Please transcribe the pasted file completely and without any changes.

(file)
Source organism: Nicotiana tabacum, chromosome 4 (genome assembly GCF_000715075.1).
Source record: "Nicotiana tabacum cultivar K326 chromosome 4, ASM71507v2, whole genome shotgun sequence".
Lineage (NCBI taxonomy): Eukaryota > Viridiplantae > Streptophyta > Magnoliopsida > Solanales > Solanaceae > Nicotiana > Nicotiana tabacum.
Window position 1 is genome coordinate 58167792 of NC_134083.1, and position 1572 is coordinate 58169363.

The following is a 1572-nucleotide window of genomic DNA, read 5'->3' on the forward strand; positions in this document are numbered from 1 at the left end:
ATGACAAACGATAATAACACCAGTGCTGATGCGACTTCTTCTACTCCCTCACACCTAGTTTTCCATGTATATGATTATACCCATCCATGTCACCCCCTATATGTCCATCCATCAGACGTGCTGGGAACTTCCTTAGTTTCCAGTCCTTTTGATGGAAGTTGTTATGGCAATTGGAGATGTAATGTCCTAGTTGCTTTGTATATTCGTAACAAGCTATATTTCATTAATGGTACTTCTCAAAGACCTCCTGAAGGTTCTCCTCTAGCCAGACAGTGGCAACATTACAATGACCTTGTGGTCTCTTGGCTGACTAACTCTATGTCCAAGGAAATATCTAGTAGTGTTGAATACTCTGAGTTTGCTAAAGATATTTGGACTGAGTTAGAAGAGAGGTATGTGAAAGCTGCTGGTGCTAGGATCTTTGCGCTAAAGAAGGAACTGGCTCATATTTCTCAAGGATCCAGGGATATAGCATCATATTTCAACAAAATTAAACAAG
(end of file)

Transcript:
Source organism: Nicotiana tabacum, chromosome 4 (genome assembly GCF_000715075.1).
Source record: "Nicotiana tabacum cultivar K326 chromosome 4, ASM71507v2, whole genome shotgun sequence".
Lineage (NCBI taxonomy): Eukaryota > Viridiplantae > Streptophyta > Magnoliopsida > Solanales > Solanaceae > Nicotiana > Nicotiana tabacum.
Window position 1 is genome coordinate 58167792 of NC_134083.1, and position 1572 is coordinate 58169363.

The following is a 1572-nucleotide window of genomic DNA, read 5'->3' on the forward strand; positions in this document are numbered from 1 at the left end:
ATGACAAACGATAATAACACCAGTGCTGATGCGACTTCTTCTACTCCCTCACACCTAGTTTTCCATGTATATGATTATACCCATCCATGTCACCCCCTATATGTCCATCCATCAGACGTGCTGGGAACTTCCTTAGTTTCCAGTCCTTTTGATGGAAGTTGTTATGGCAATTGGAGATGTAATGTCCTAGTTGCTTTGTATATTCGTAACAAGCTATATTTCATTAATGGTACTTCTCAAAGACCTCCTGAAGGTTCTCCTCTAGCCAGACAGTGGCAACATTACAATGACCTTGTGGTCTCTTGGCTGACTAACTCTATGTCCAAGGAAATATCTAGTAGTGTTGAATACTCTGAGTTTGCTAAAGATATTTGGACTGAGTTAGAAGAGAGGTATGTGAAAGCTGCTGGTGCTAGGATCTTTGCGCTAAAGAAGGAACTGGCTCATATTTCTCAAGGATCCAGGGATATAGCATCATATTTCAACAAAATTAAACAAG